Weekly standing meetings are the “disco beat” (1) of review cycles. For projects that march forward at a well defined interval (2) regular meetings are the correct way to go. But what about for the more common project with irregular updates?
The ideas behind Agile Development (3) seem like the perfect counterpoint to the “set” review cycle, a syncopated rhythm. The short daily stand ups and sprint wrap ups seem like the way to review when you need to review. However, in practice, people come to the stand up meetings less prepared than they should be for a formal review.
Event triggered reviews
One approach is to move to “event triggered” reviews. The event is tied to one of 3 things
- Completion of one or more requirements: This is a logical review point as the completion of requirements should be verified as part of the validation process.
- Update to requirements: When requirements change, a review of the model should be performed to determine the impact of the change. If they exist at this point in time, the associated test cases should be updated.
- External trigger: This is generally when a “real world” bug is discovered; you are reviewing because there is a need for a major change
Model size: absolute and % change
A change in the model size alone is not a valid trigger for a model review, if I have added in 1,000 new blocks but the functionality is the same, there is nothing new to review. At the same time, developers should use the change in model size as a caution. If you have added in 100 blocks and the functionality has not changed then most likely you are working in an unfocused fashion.(4)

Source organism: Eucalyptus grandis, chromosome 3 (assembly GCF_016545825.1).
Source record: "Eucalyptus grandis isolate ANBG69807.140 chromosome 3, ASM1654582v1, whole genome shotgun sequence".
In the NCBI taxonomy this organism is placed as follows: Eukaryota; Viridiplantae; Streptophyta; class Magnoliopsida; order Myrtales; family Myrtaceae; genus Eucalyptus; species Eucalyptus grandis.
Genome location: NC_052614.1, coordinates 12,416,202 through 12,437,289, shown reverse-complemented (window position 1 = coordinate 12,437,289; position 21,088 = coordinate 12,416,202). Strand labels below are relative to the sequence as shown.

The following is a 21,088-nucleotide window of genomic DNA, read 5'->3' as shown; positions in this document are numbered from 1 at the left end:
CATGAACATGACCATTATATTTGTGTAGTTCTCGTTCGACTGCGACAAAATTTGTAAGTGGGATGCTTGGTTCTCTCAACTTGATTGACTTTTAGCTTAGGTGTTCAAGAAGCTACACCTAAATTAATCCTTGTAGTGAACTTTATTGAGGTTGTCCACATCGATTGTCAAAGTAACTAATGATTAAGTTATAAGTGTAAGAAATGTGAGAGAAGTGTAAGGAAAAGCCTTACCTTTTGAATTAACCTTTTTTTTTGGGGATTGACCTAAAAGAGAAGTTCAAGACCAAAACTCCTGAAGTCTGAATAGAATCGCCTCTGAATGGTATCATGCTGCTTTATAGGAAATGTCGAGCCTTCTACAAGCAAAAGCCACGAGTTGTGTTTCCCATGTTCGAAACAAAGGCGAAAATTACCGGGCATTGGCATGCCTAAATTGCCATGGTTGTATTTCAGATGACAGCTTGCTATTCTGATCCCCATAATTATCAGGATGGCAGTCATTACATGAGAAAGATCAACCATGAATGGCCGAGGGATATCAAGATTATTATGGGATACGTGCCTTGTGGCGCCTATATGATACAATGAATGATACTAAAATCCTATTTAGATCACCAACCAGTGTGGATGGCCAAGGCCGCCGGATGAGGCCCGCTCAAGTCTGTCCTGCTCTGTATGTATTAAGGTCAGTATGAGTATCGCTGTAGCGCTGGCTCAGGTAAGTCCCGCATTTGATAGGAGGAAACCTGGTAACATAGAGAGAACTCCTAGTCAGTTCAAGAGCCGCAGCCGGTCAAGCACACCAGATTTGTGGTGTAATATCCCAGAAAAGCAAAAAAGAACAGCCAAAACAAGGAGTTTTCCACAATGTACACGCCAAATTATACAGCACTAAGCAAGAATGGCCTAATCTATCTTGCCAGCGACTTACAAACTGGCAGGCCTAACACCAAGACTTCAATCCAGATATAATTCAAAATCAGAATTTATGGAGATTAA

When tests fail, and if the developer cannot get to the root cause, it is a clear sign that a design review is in order. For these reviews the full test failure diagnostic logs should be part of the review, both pre-and post failures. If possible, the deltas in the model and model data should be presented as well.
As a final note, not all reviews need or should be formal. Informal reviews are helpful for those “I’m just stuck here” moments in the development process that everyone faces. More often than not, the simple process of talking through what you are doing will help you resolve the issue.
- The “four to the floor” disco rhythm is easy to dance to but lacks the complexity of other drumming styles.
- There are projects with this sort of well defined interval; they tend to be instances of the same work being repeated.
- There are few animals more agile then a ring-tailed lemur.
- The exception would be in the case of a model architecture reorganization. In general this should reduce the number of blocks but there are instances where the model size could grow.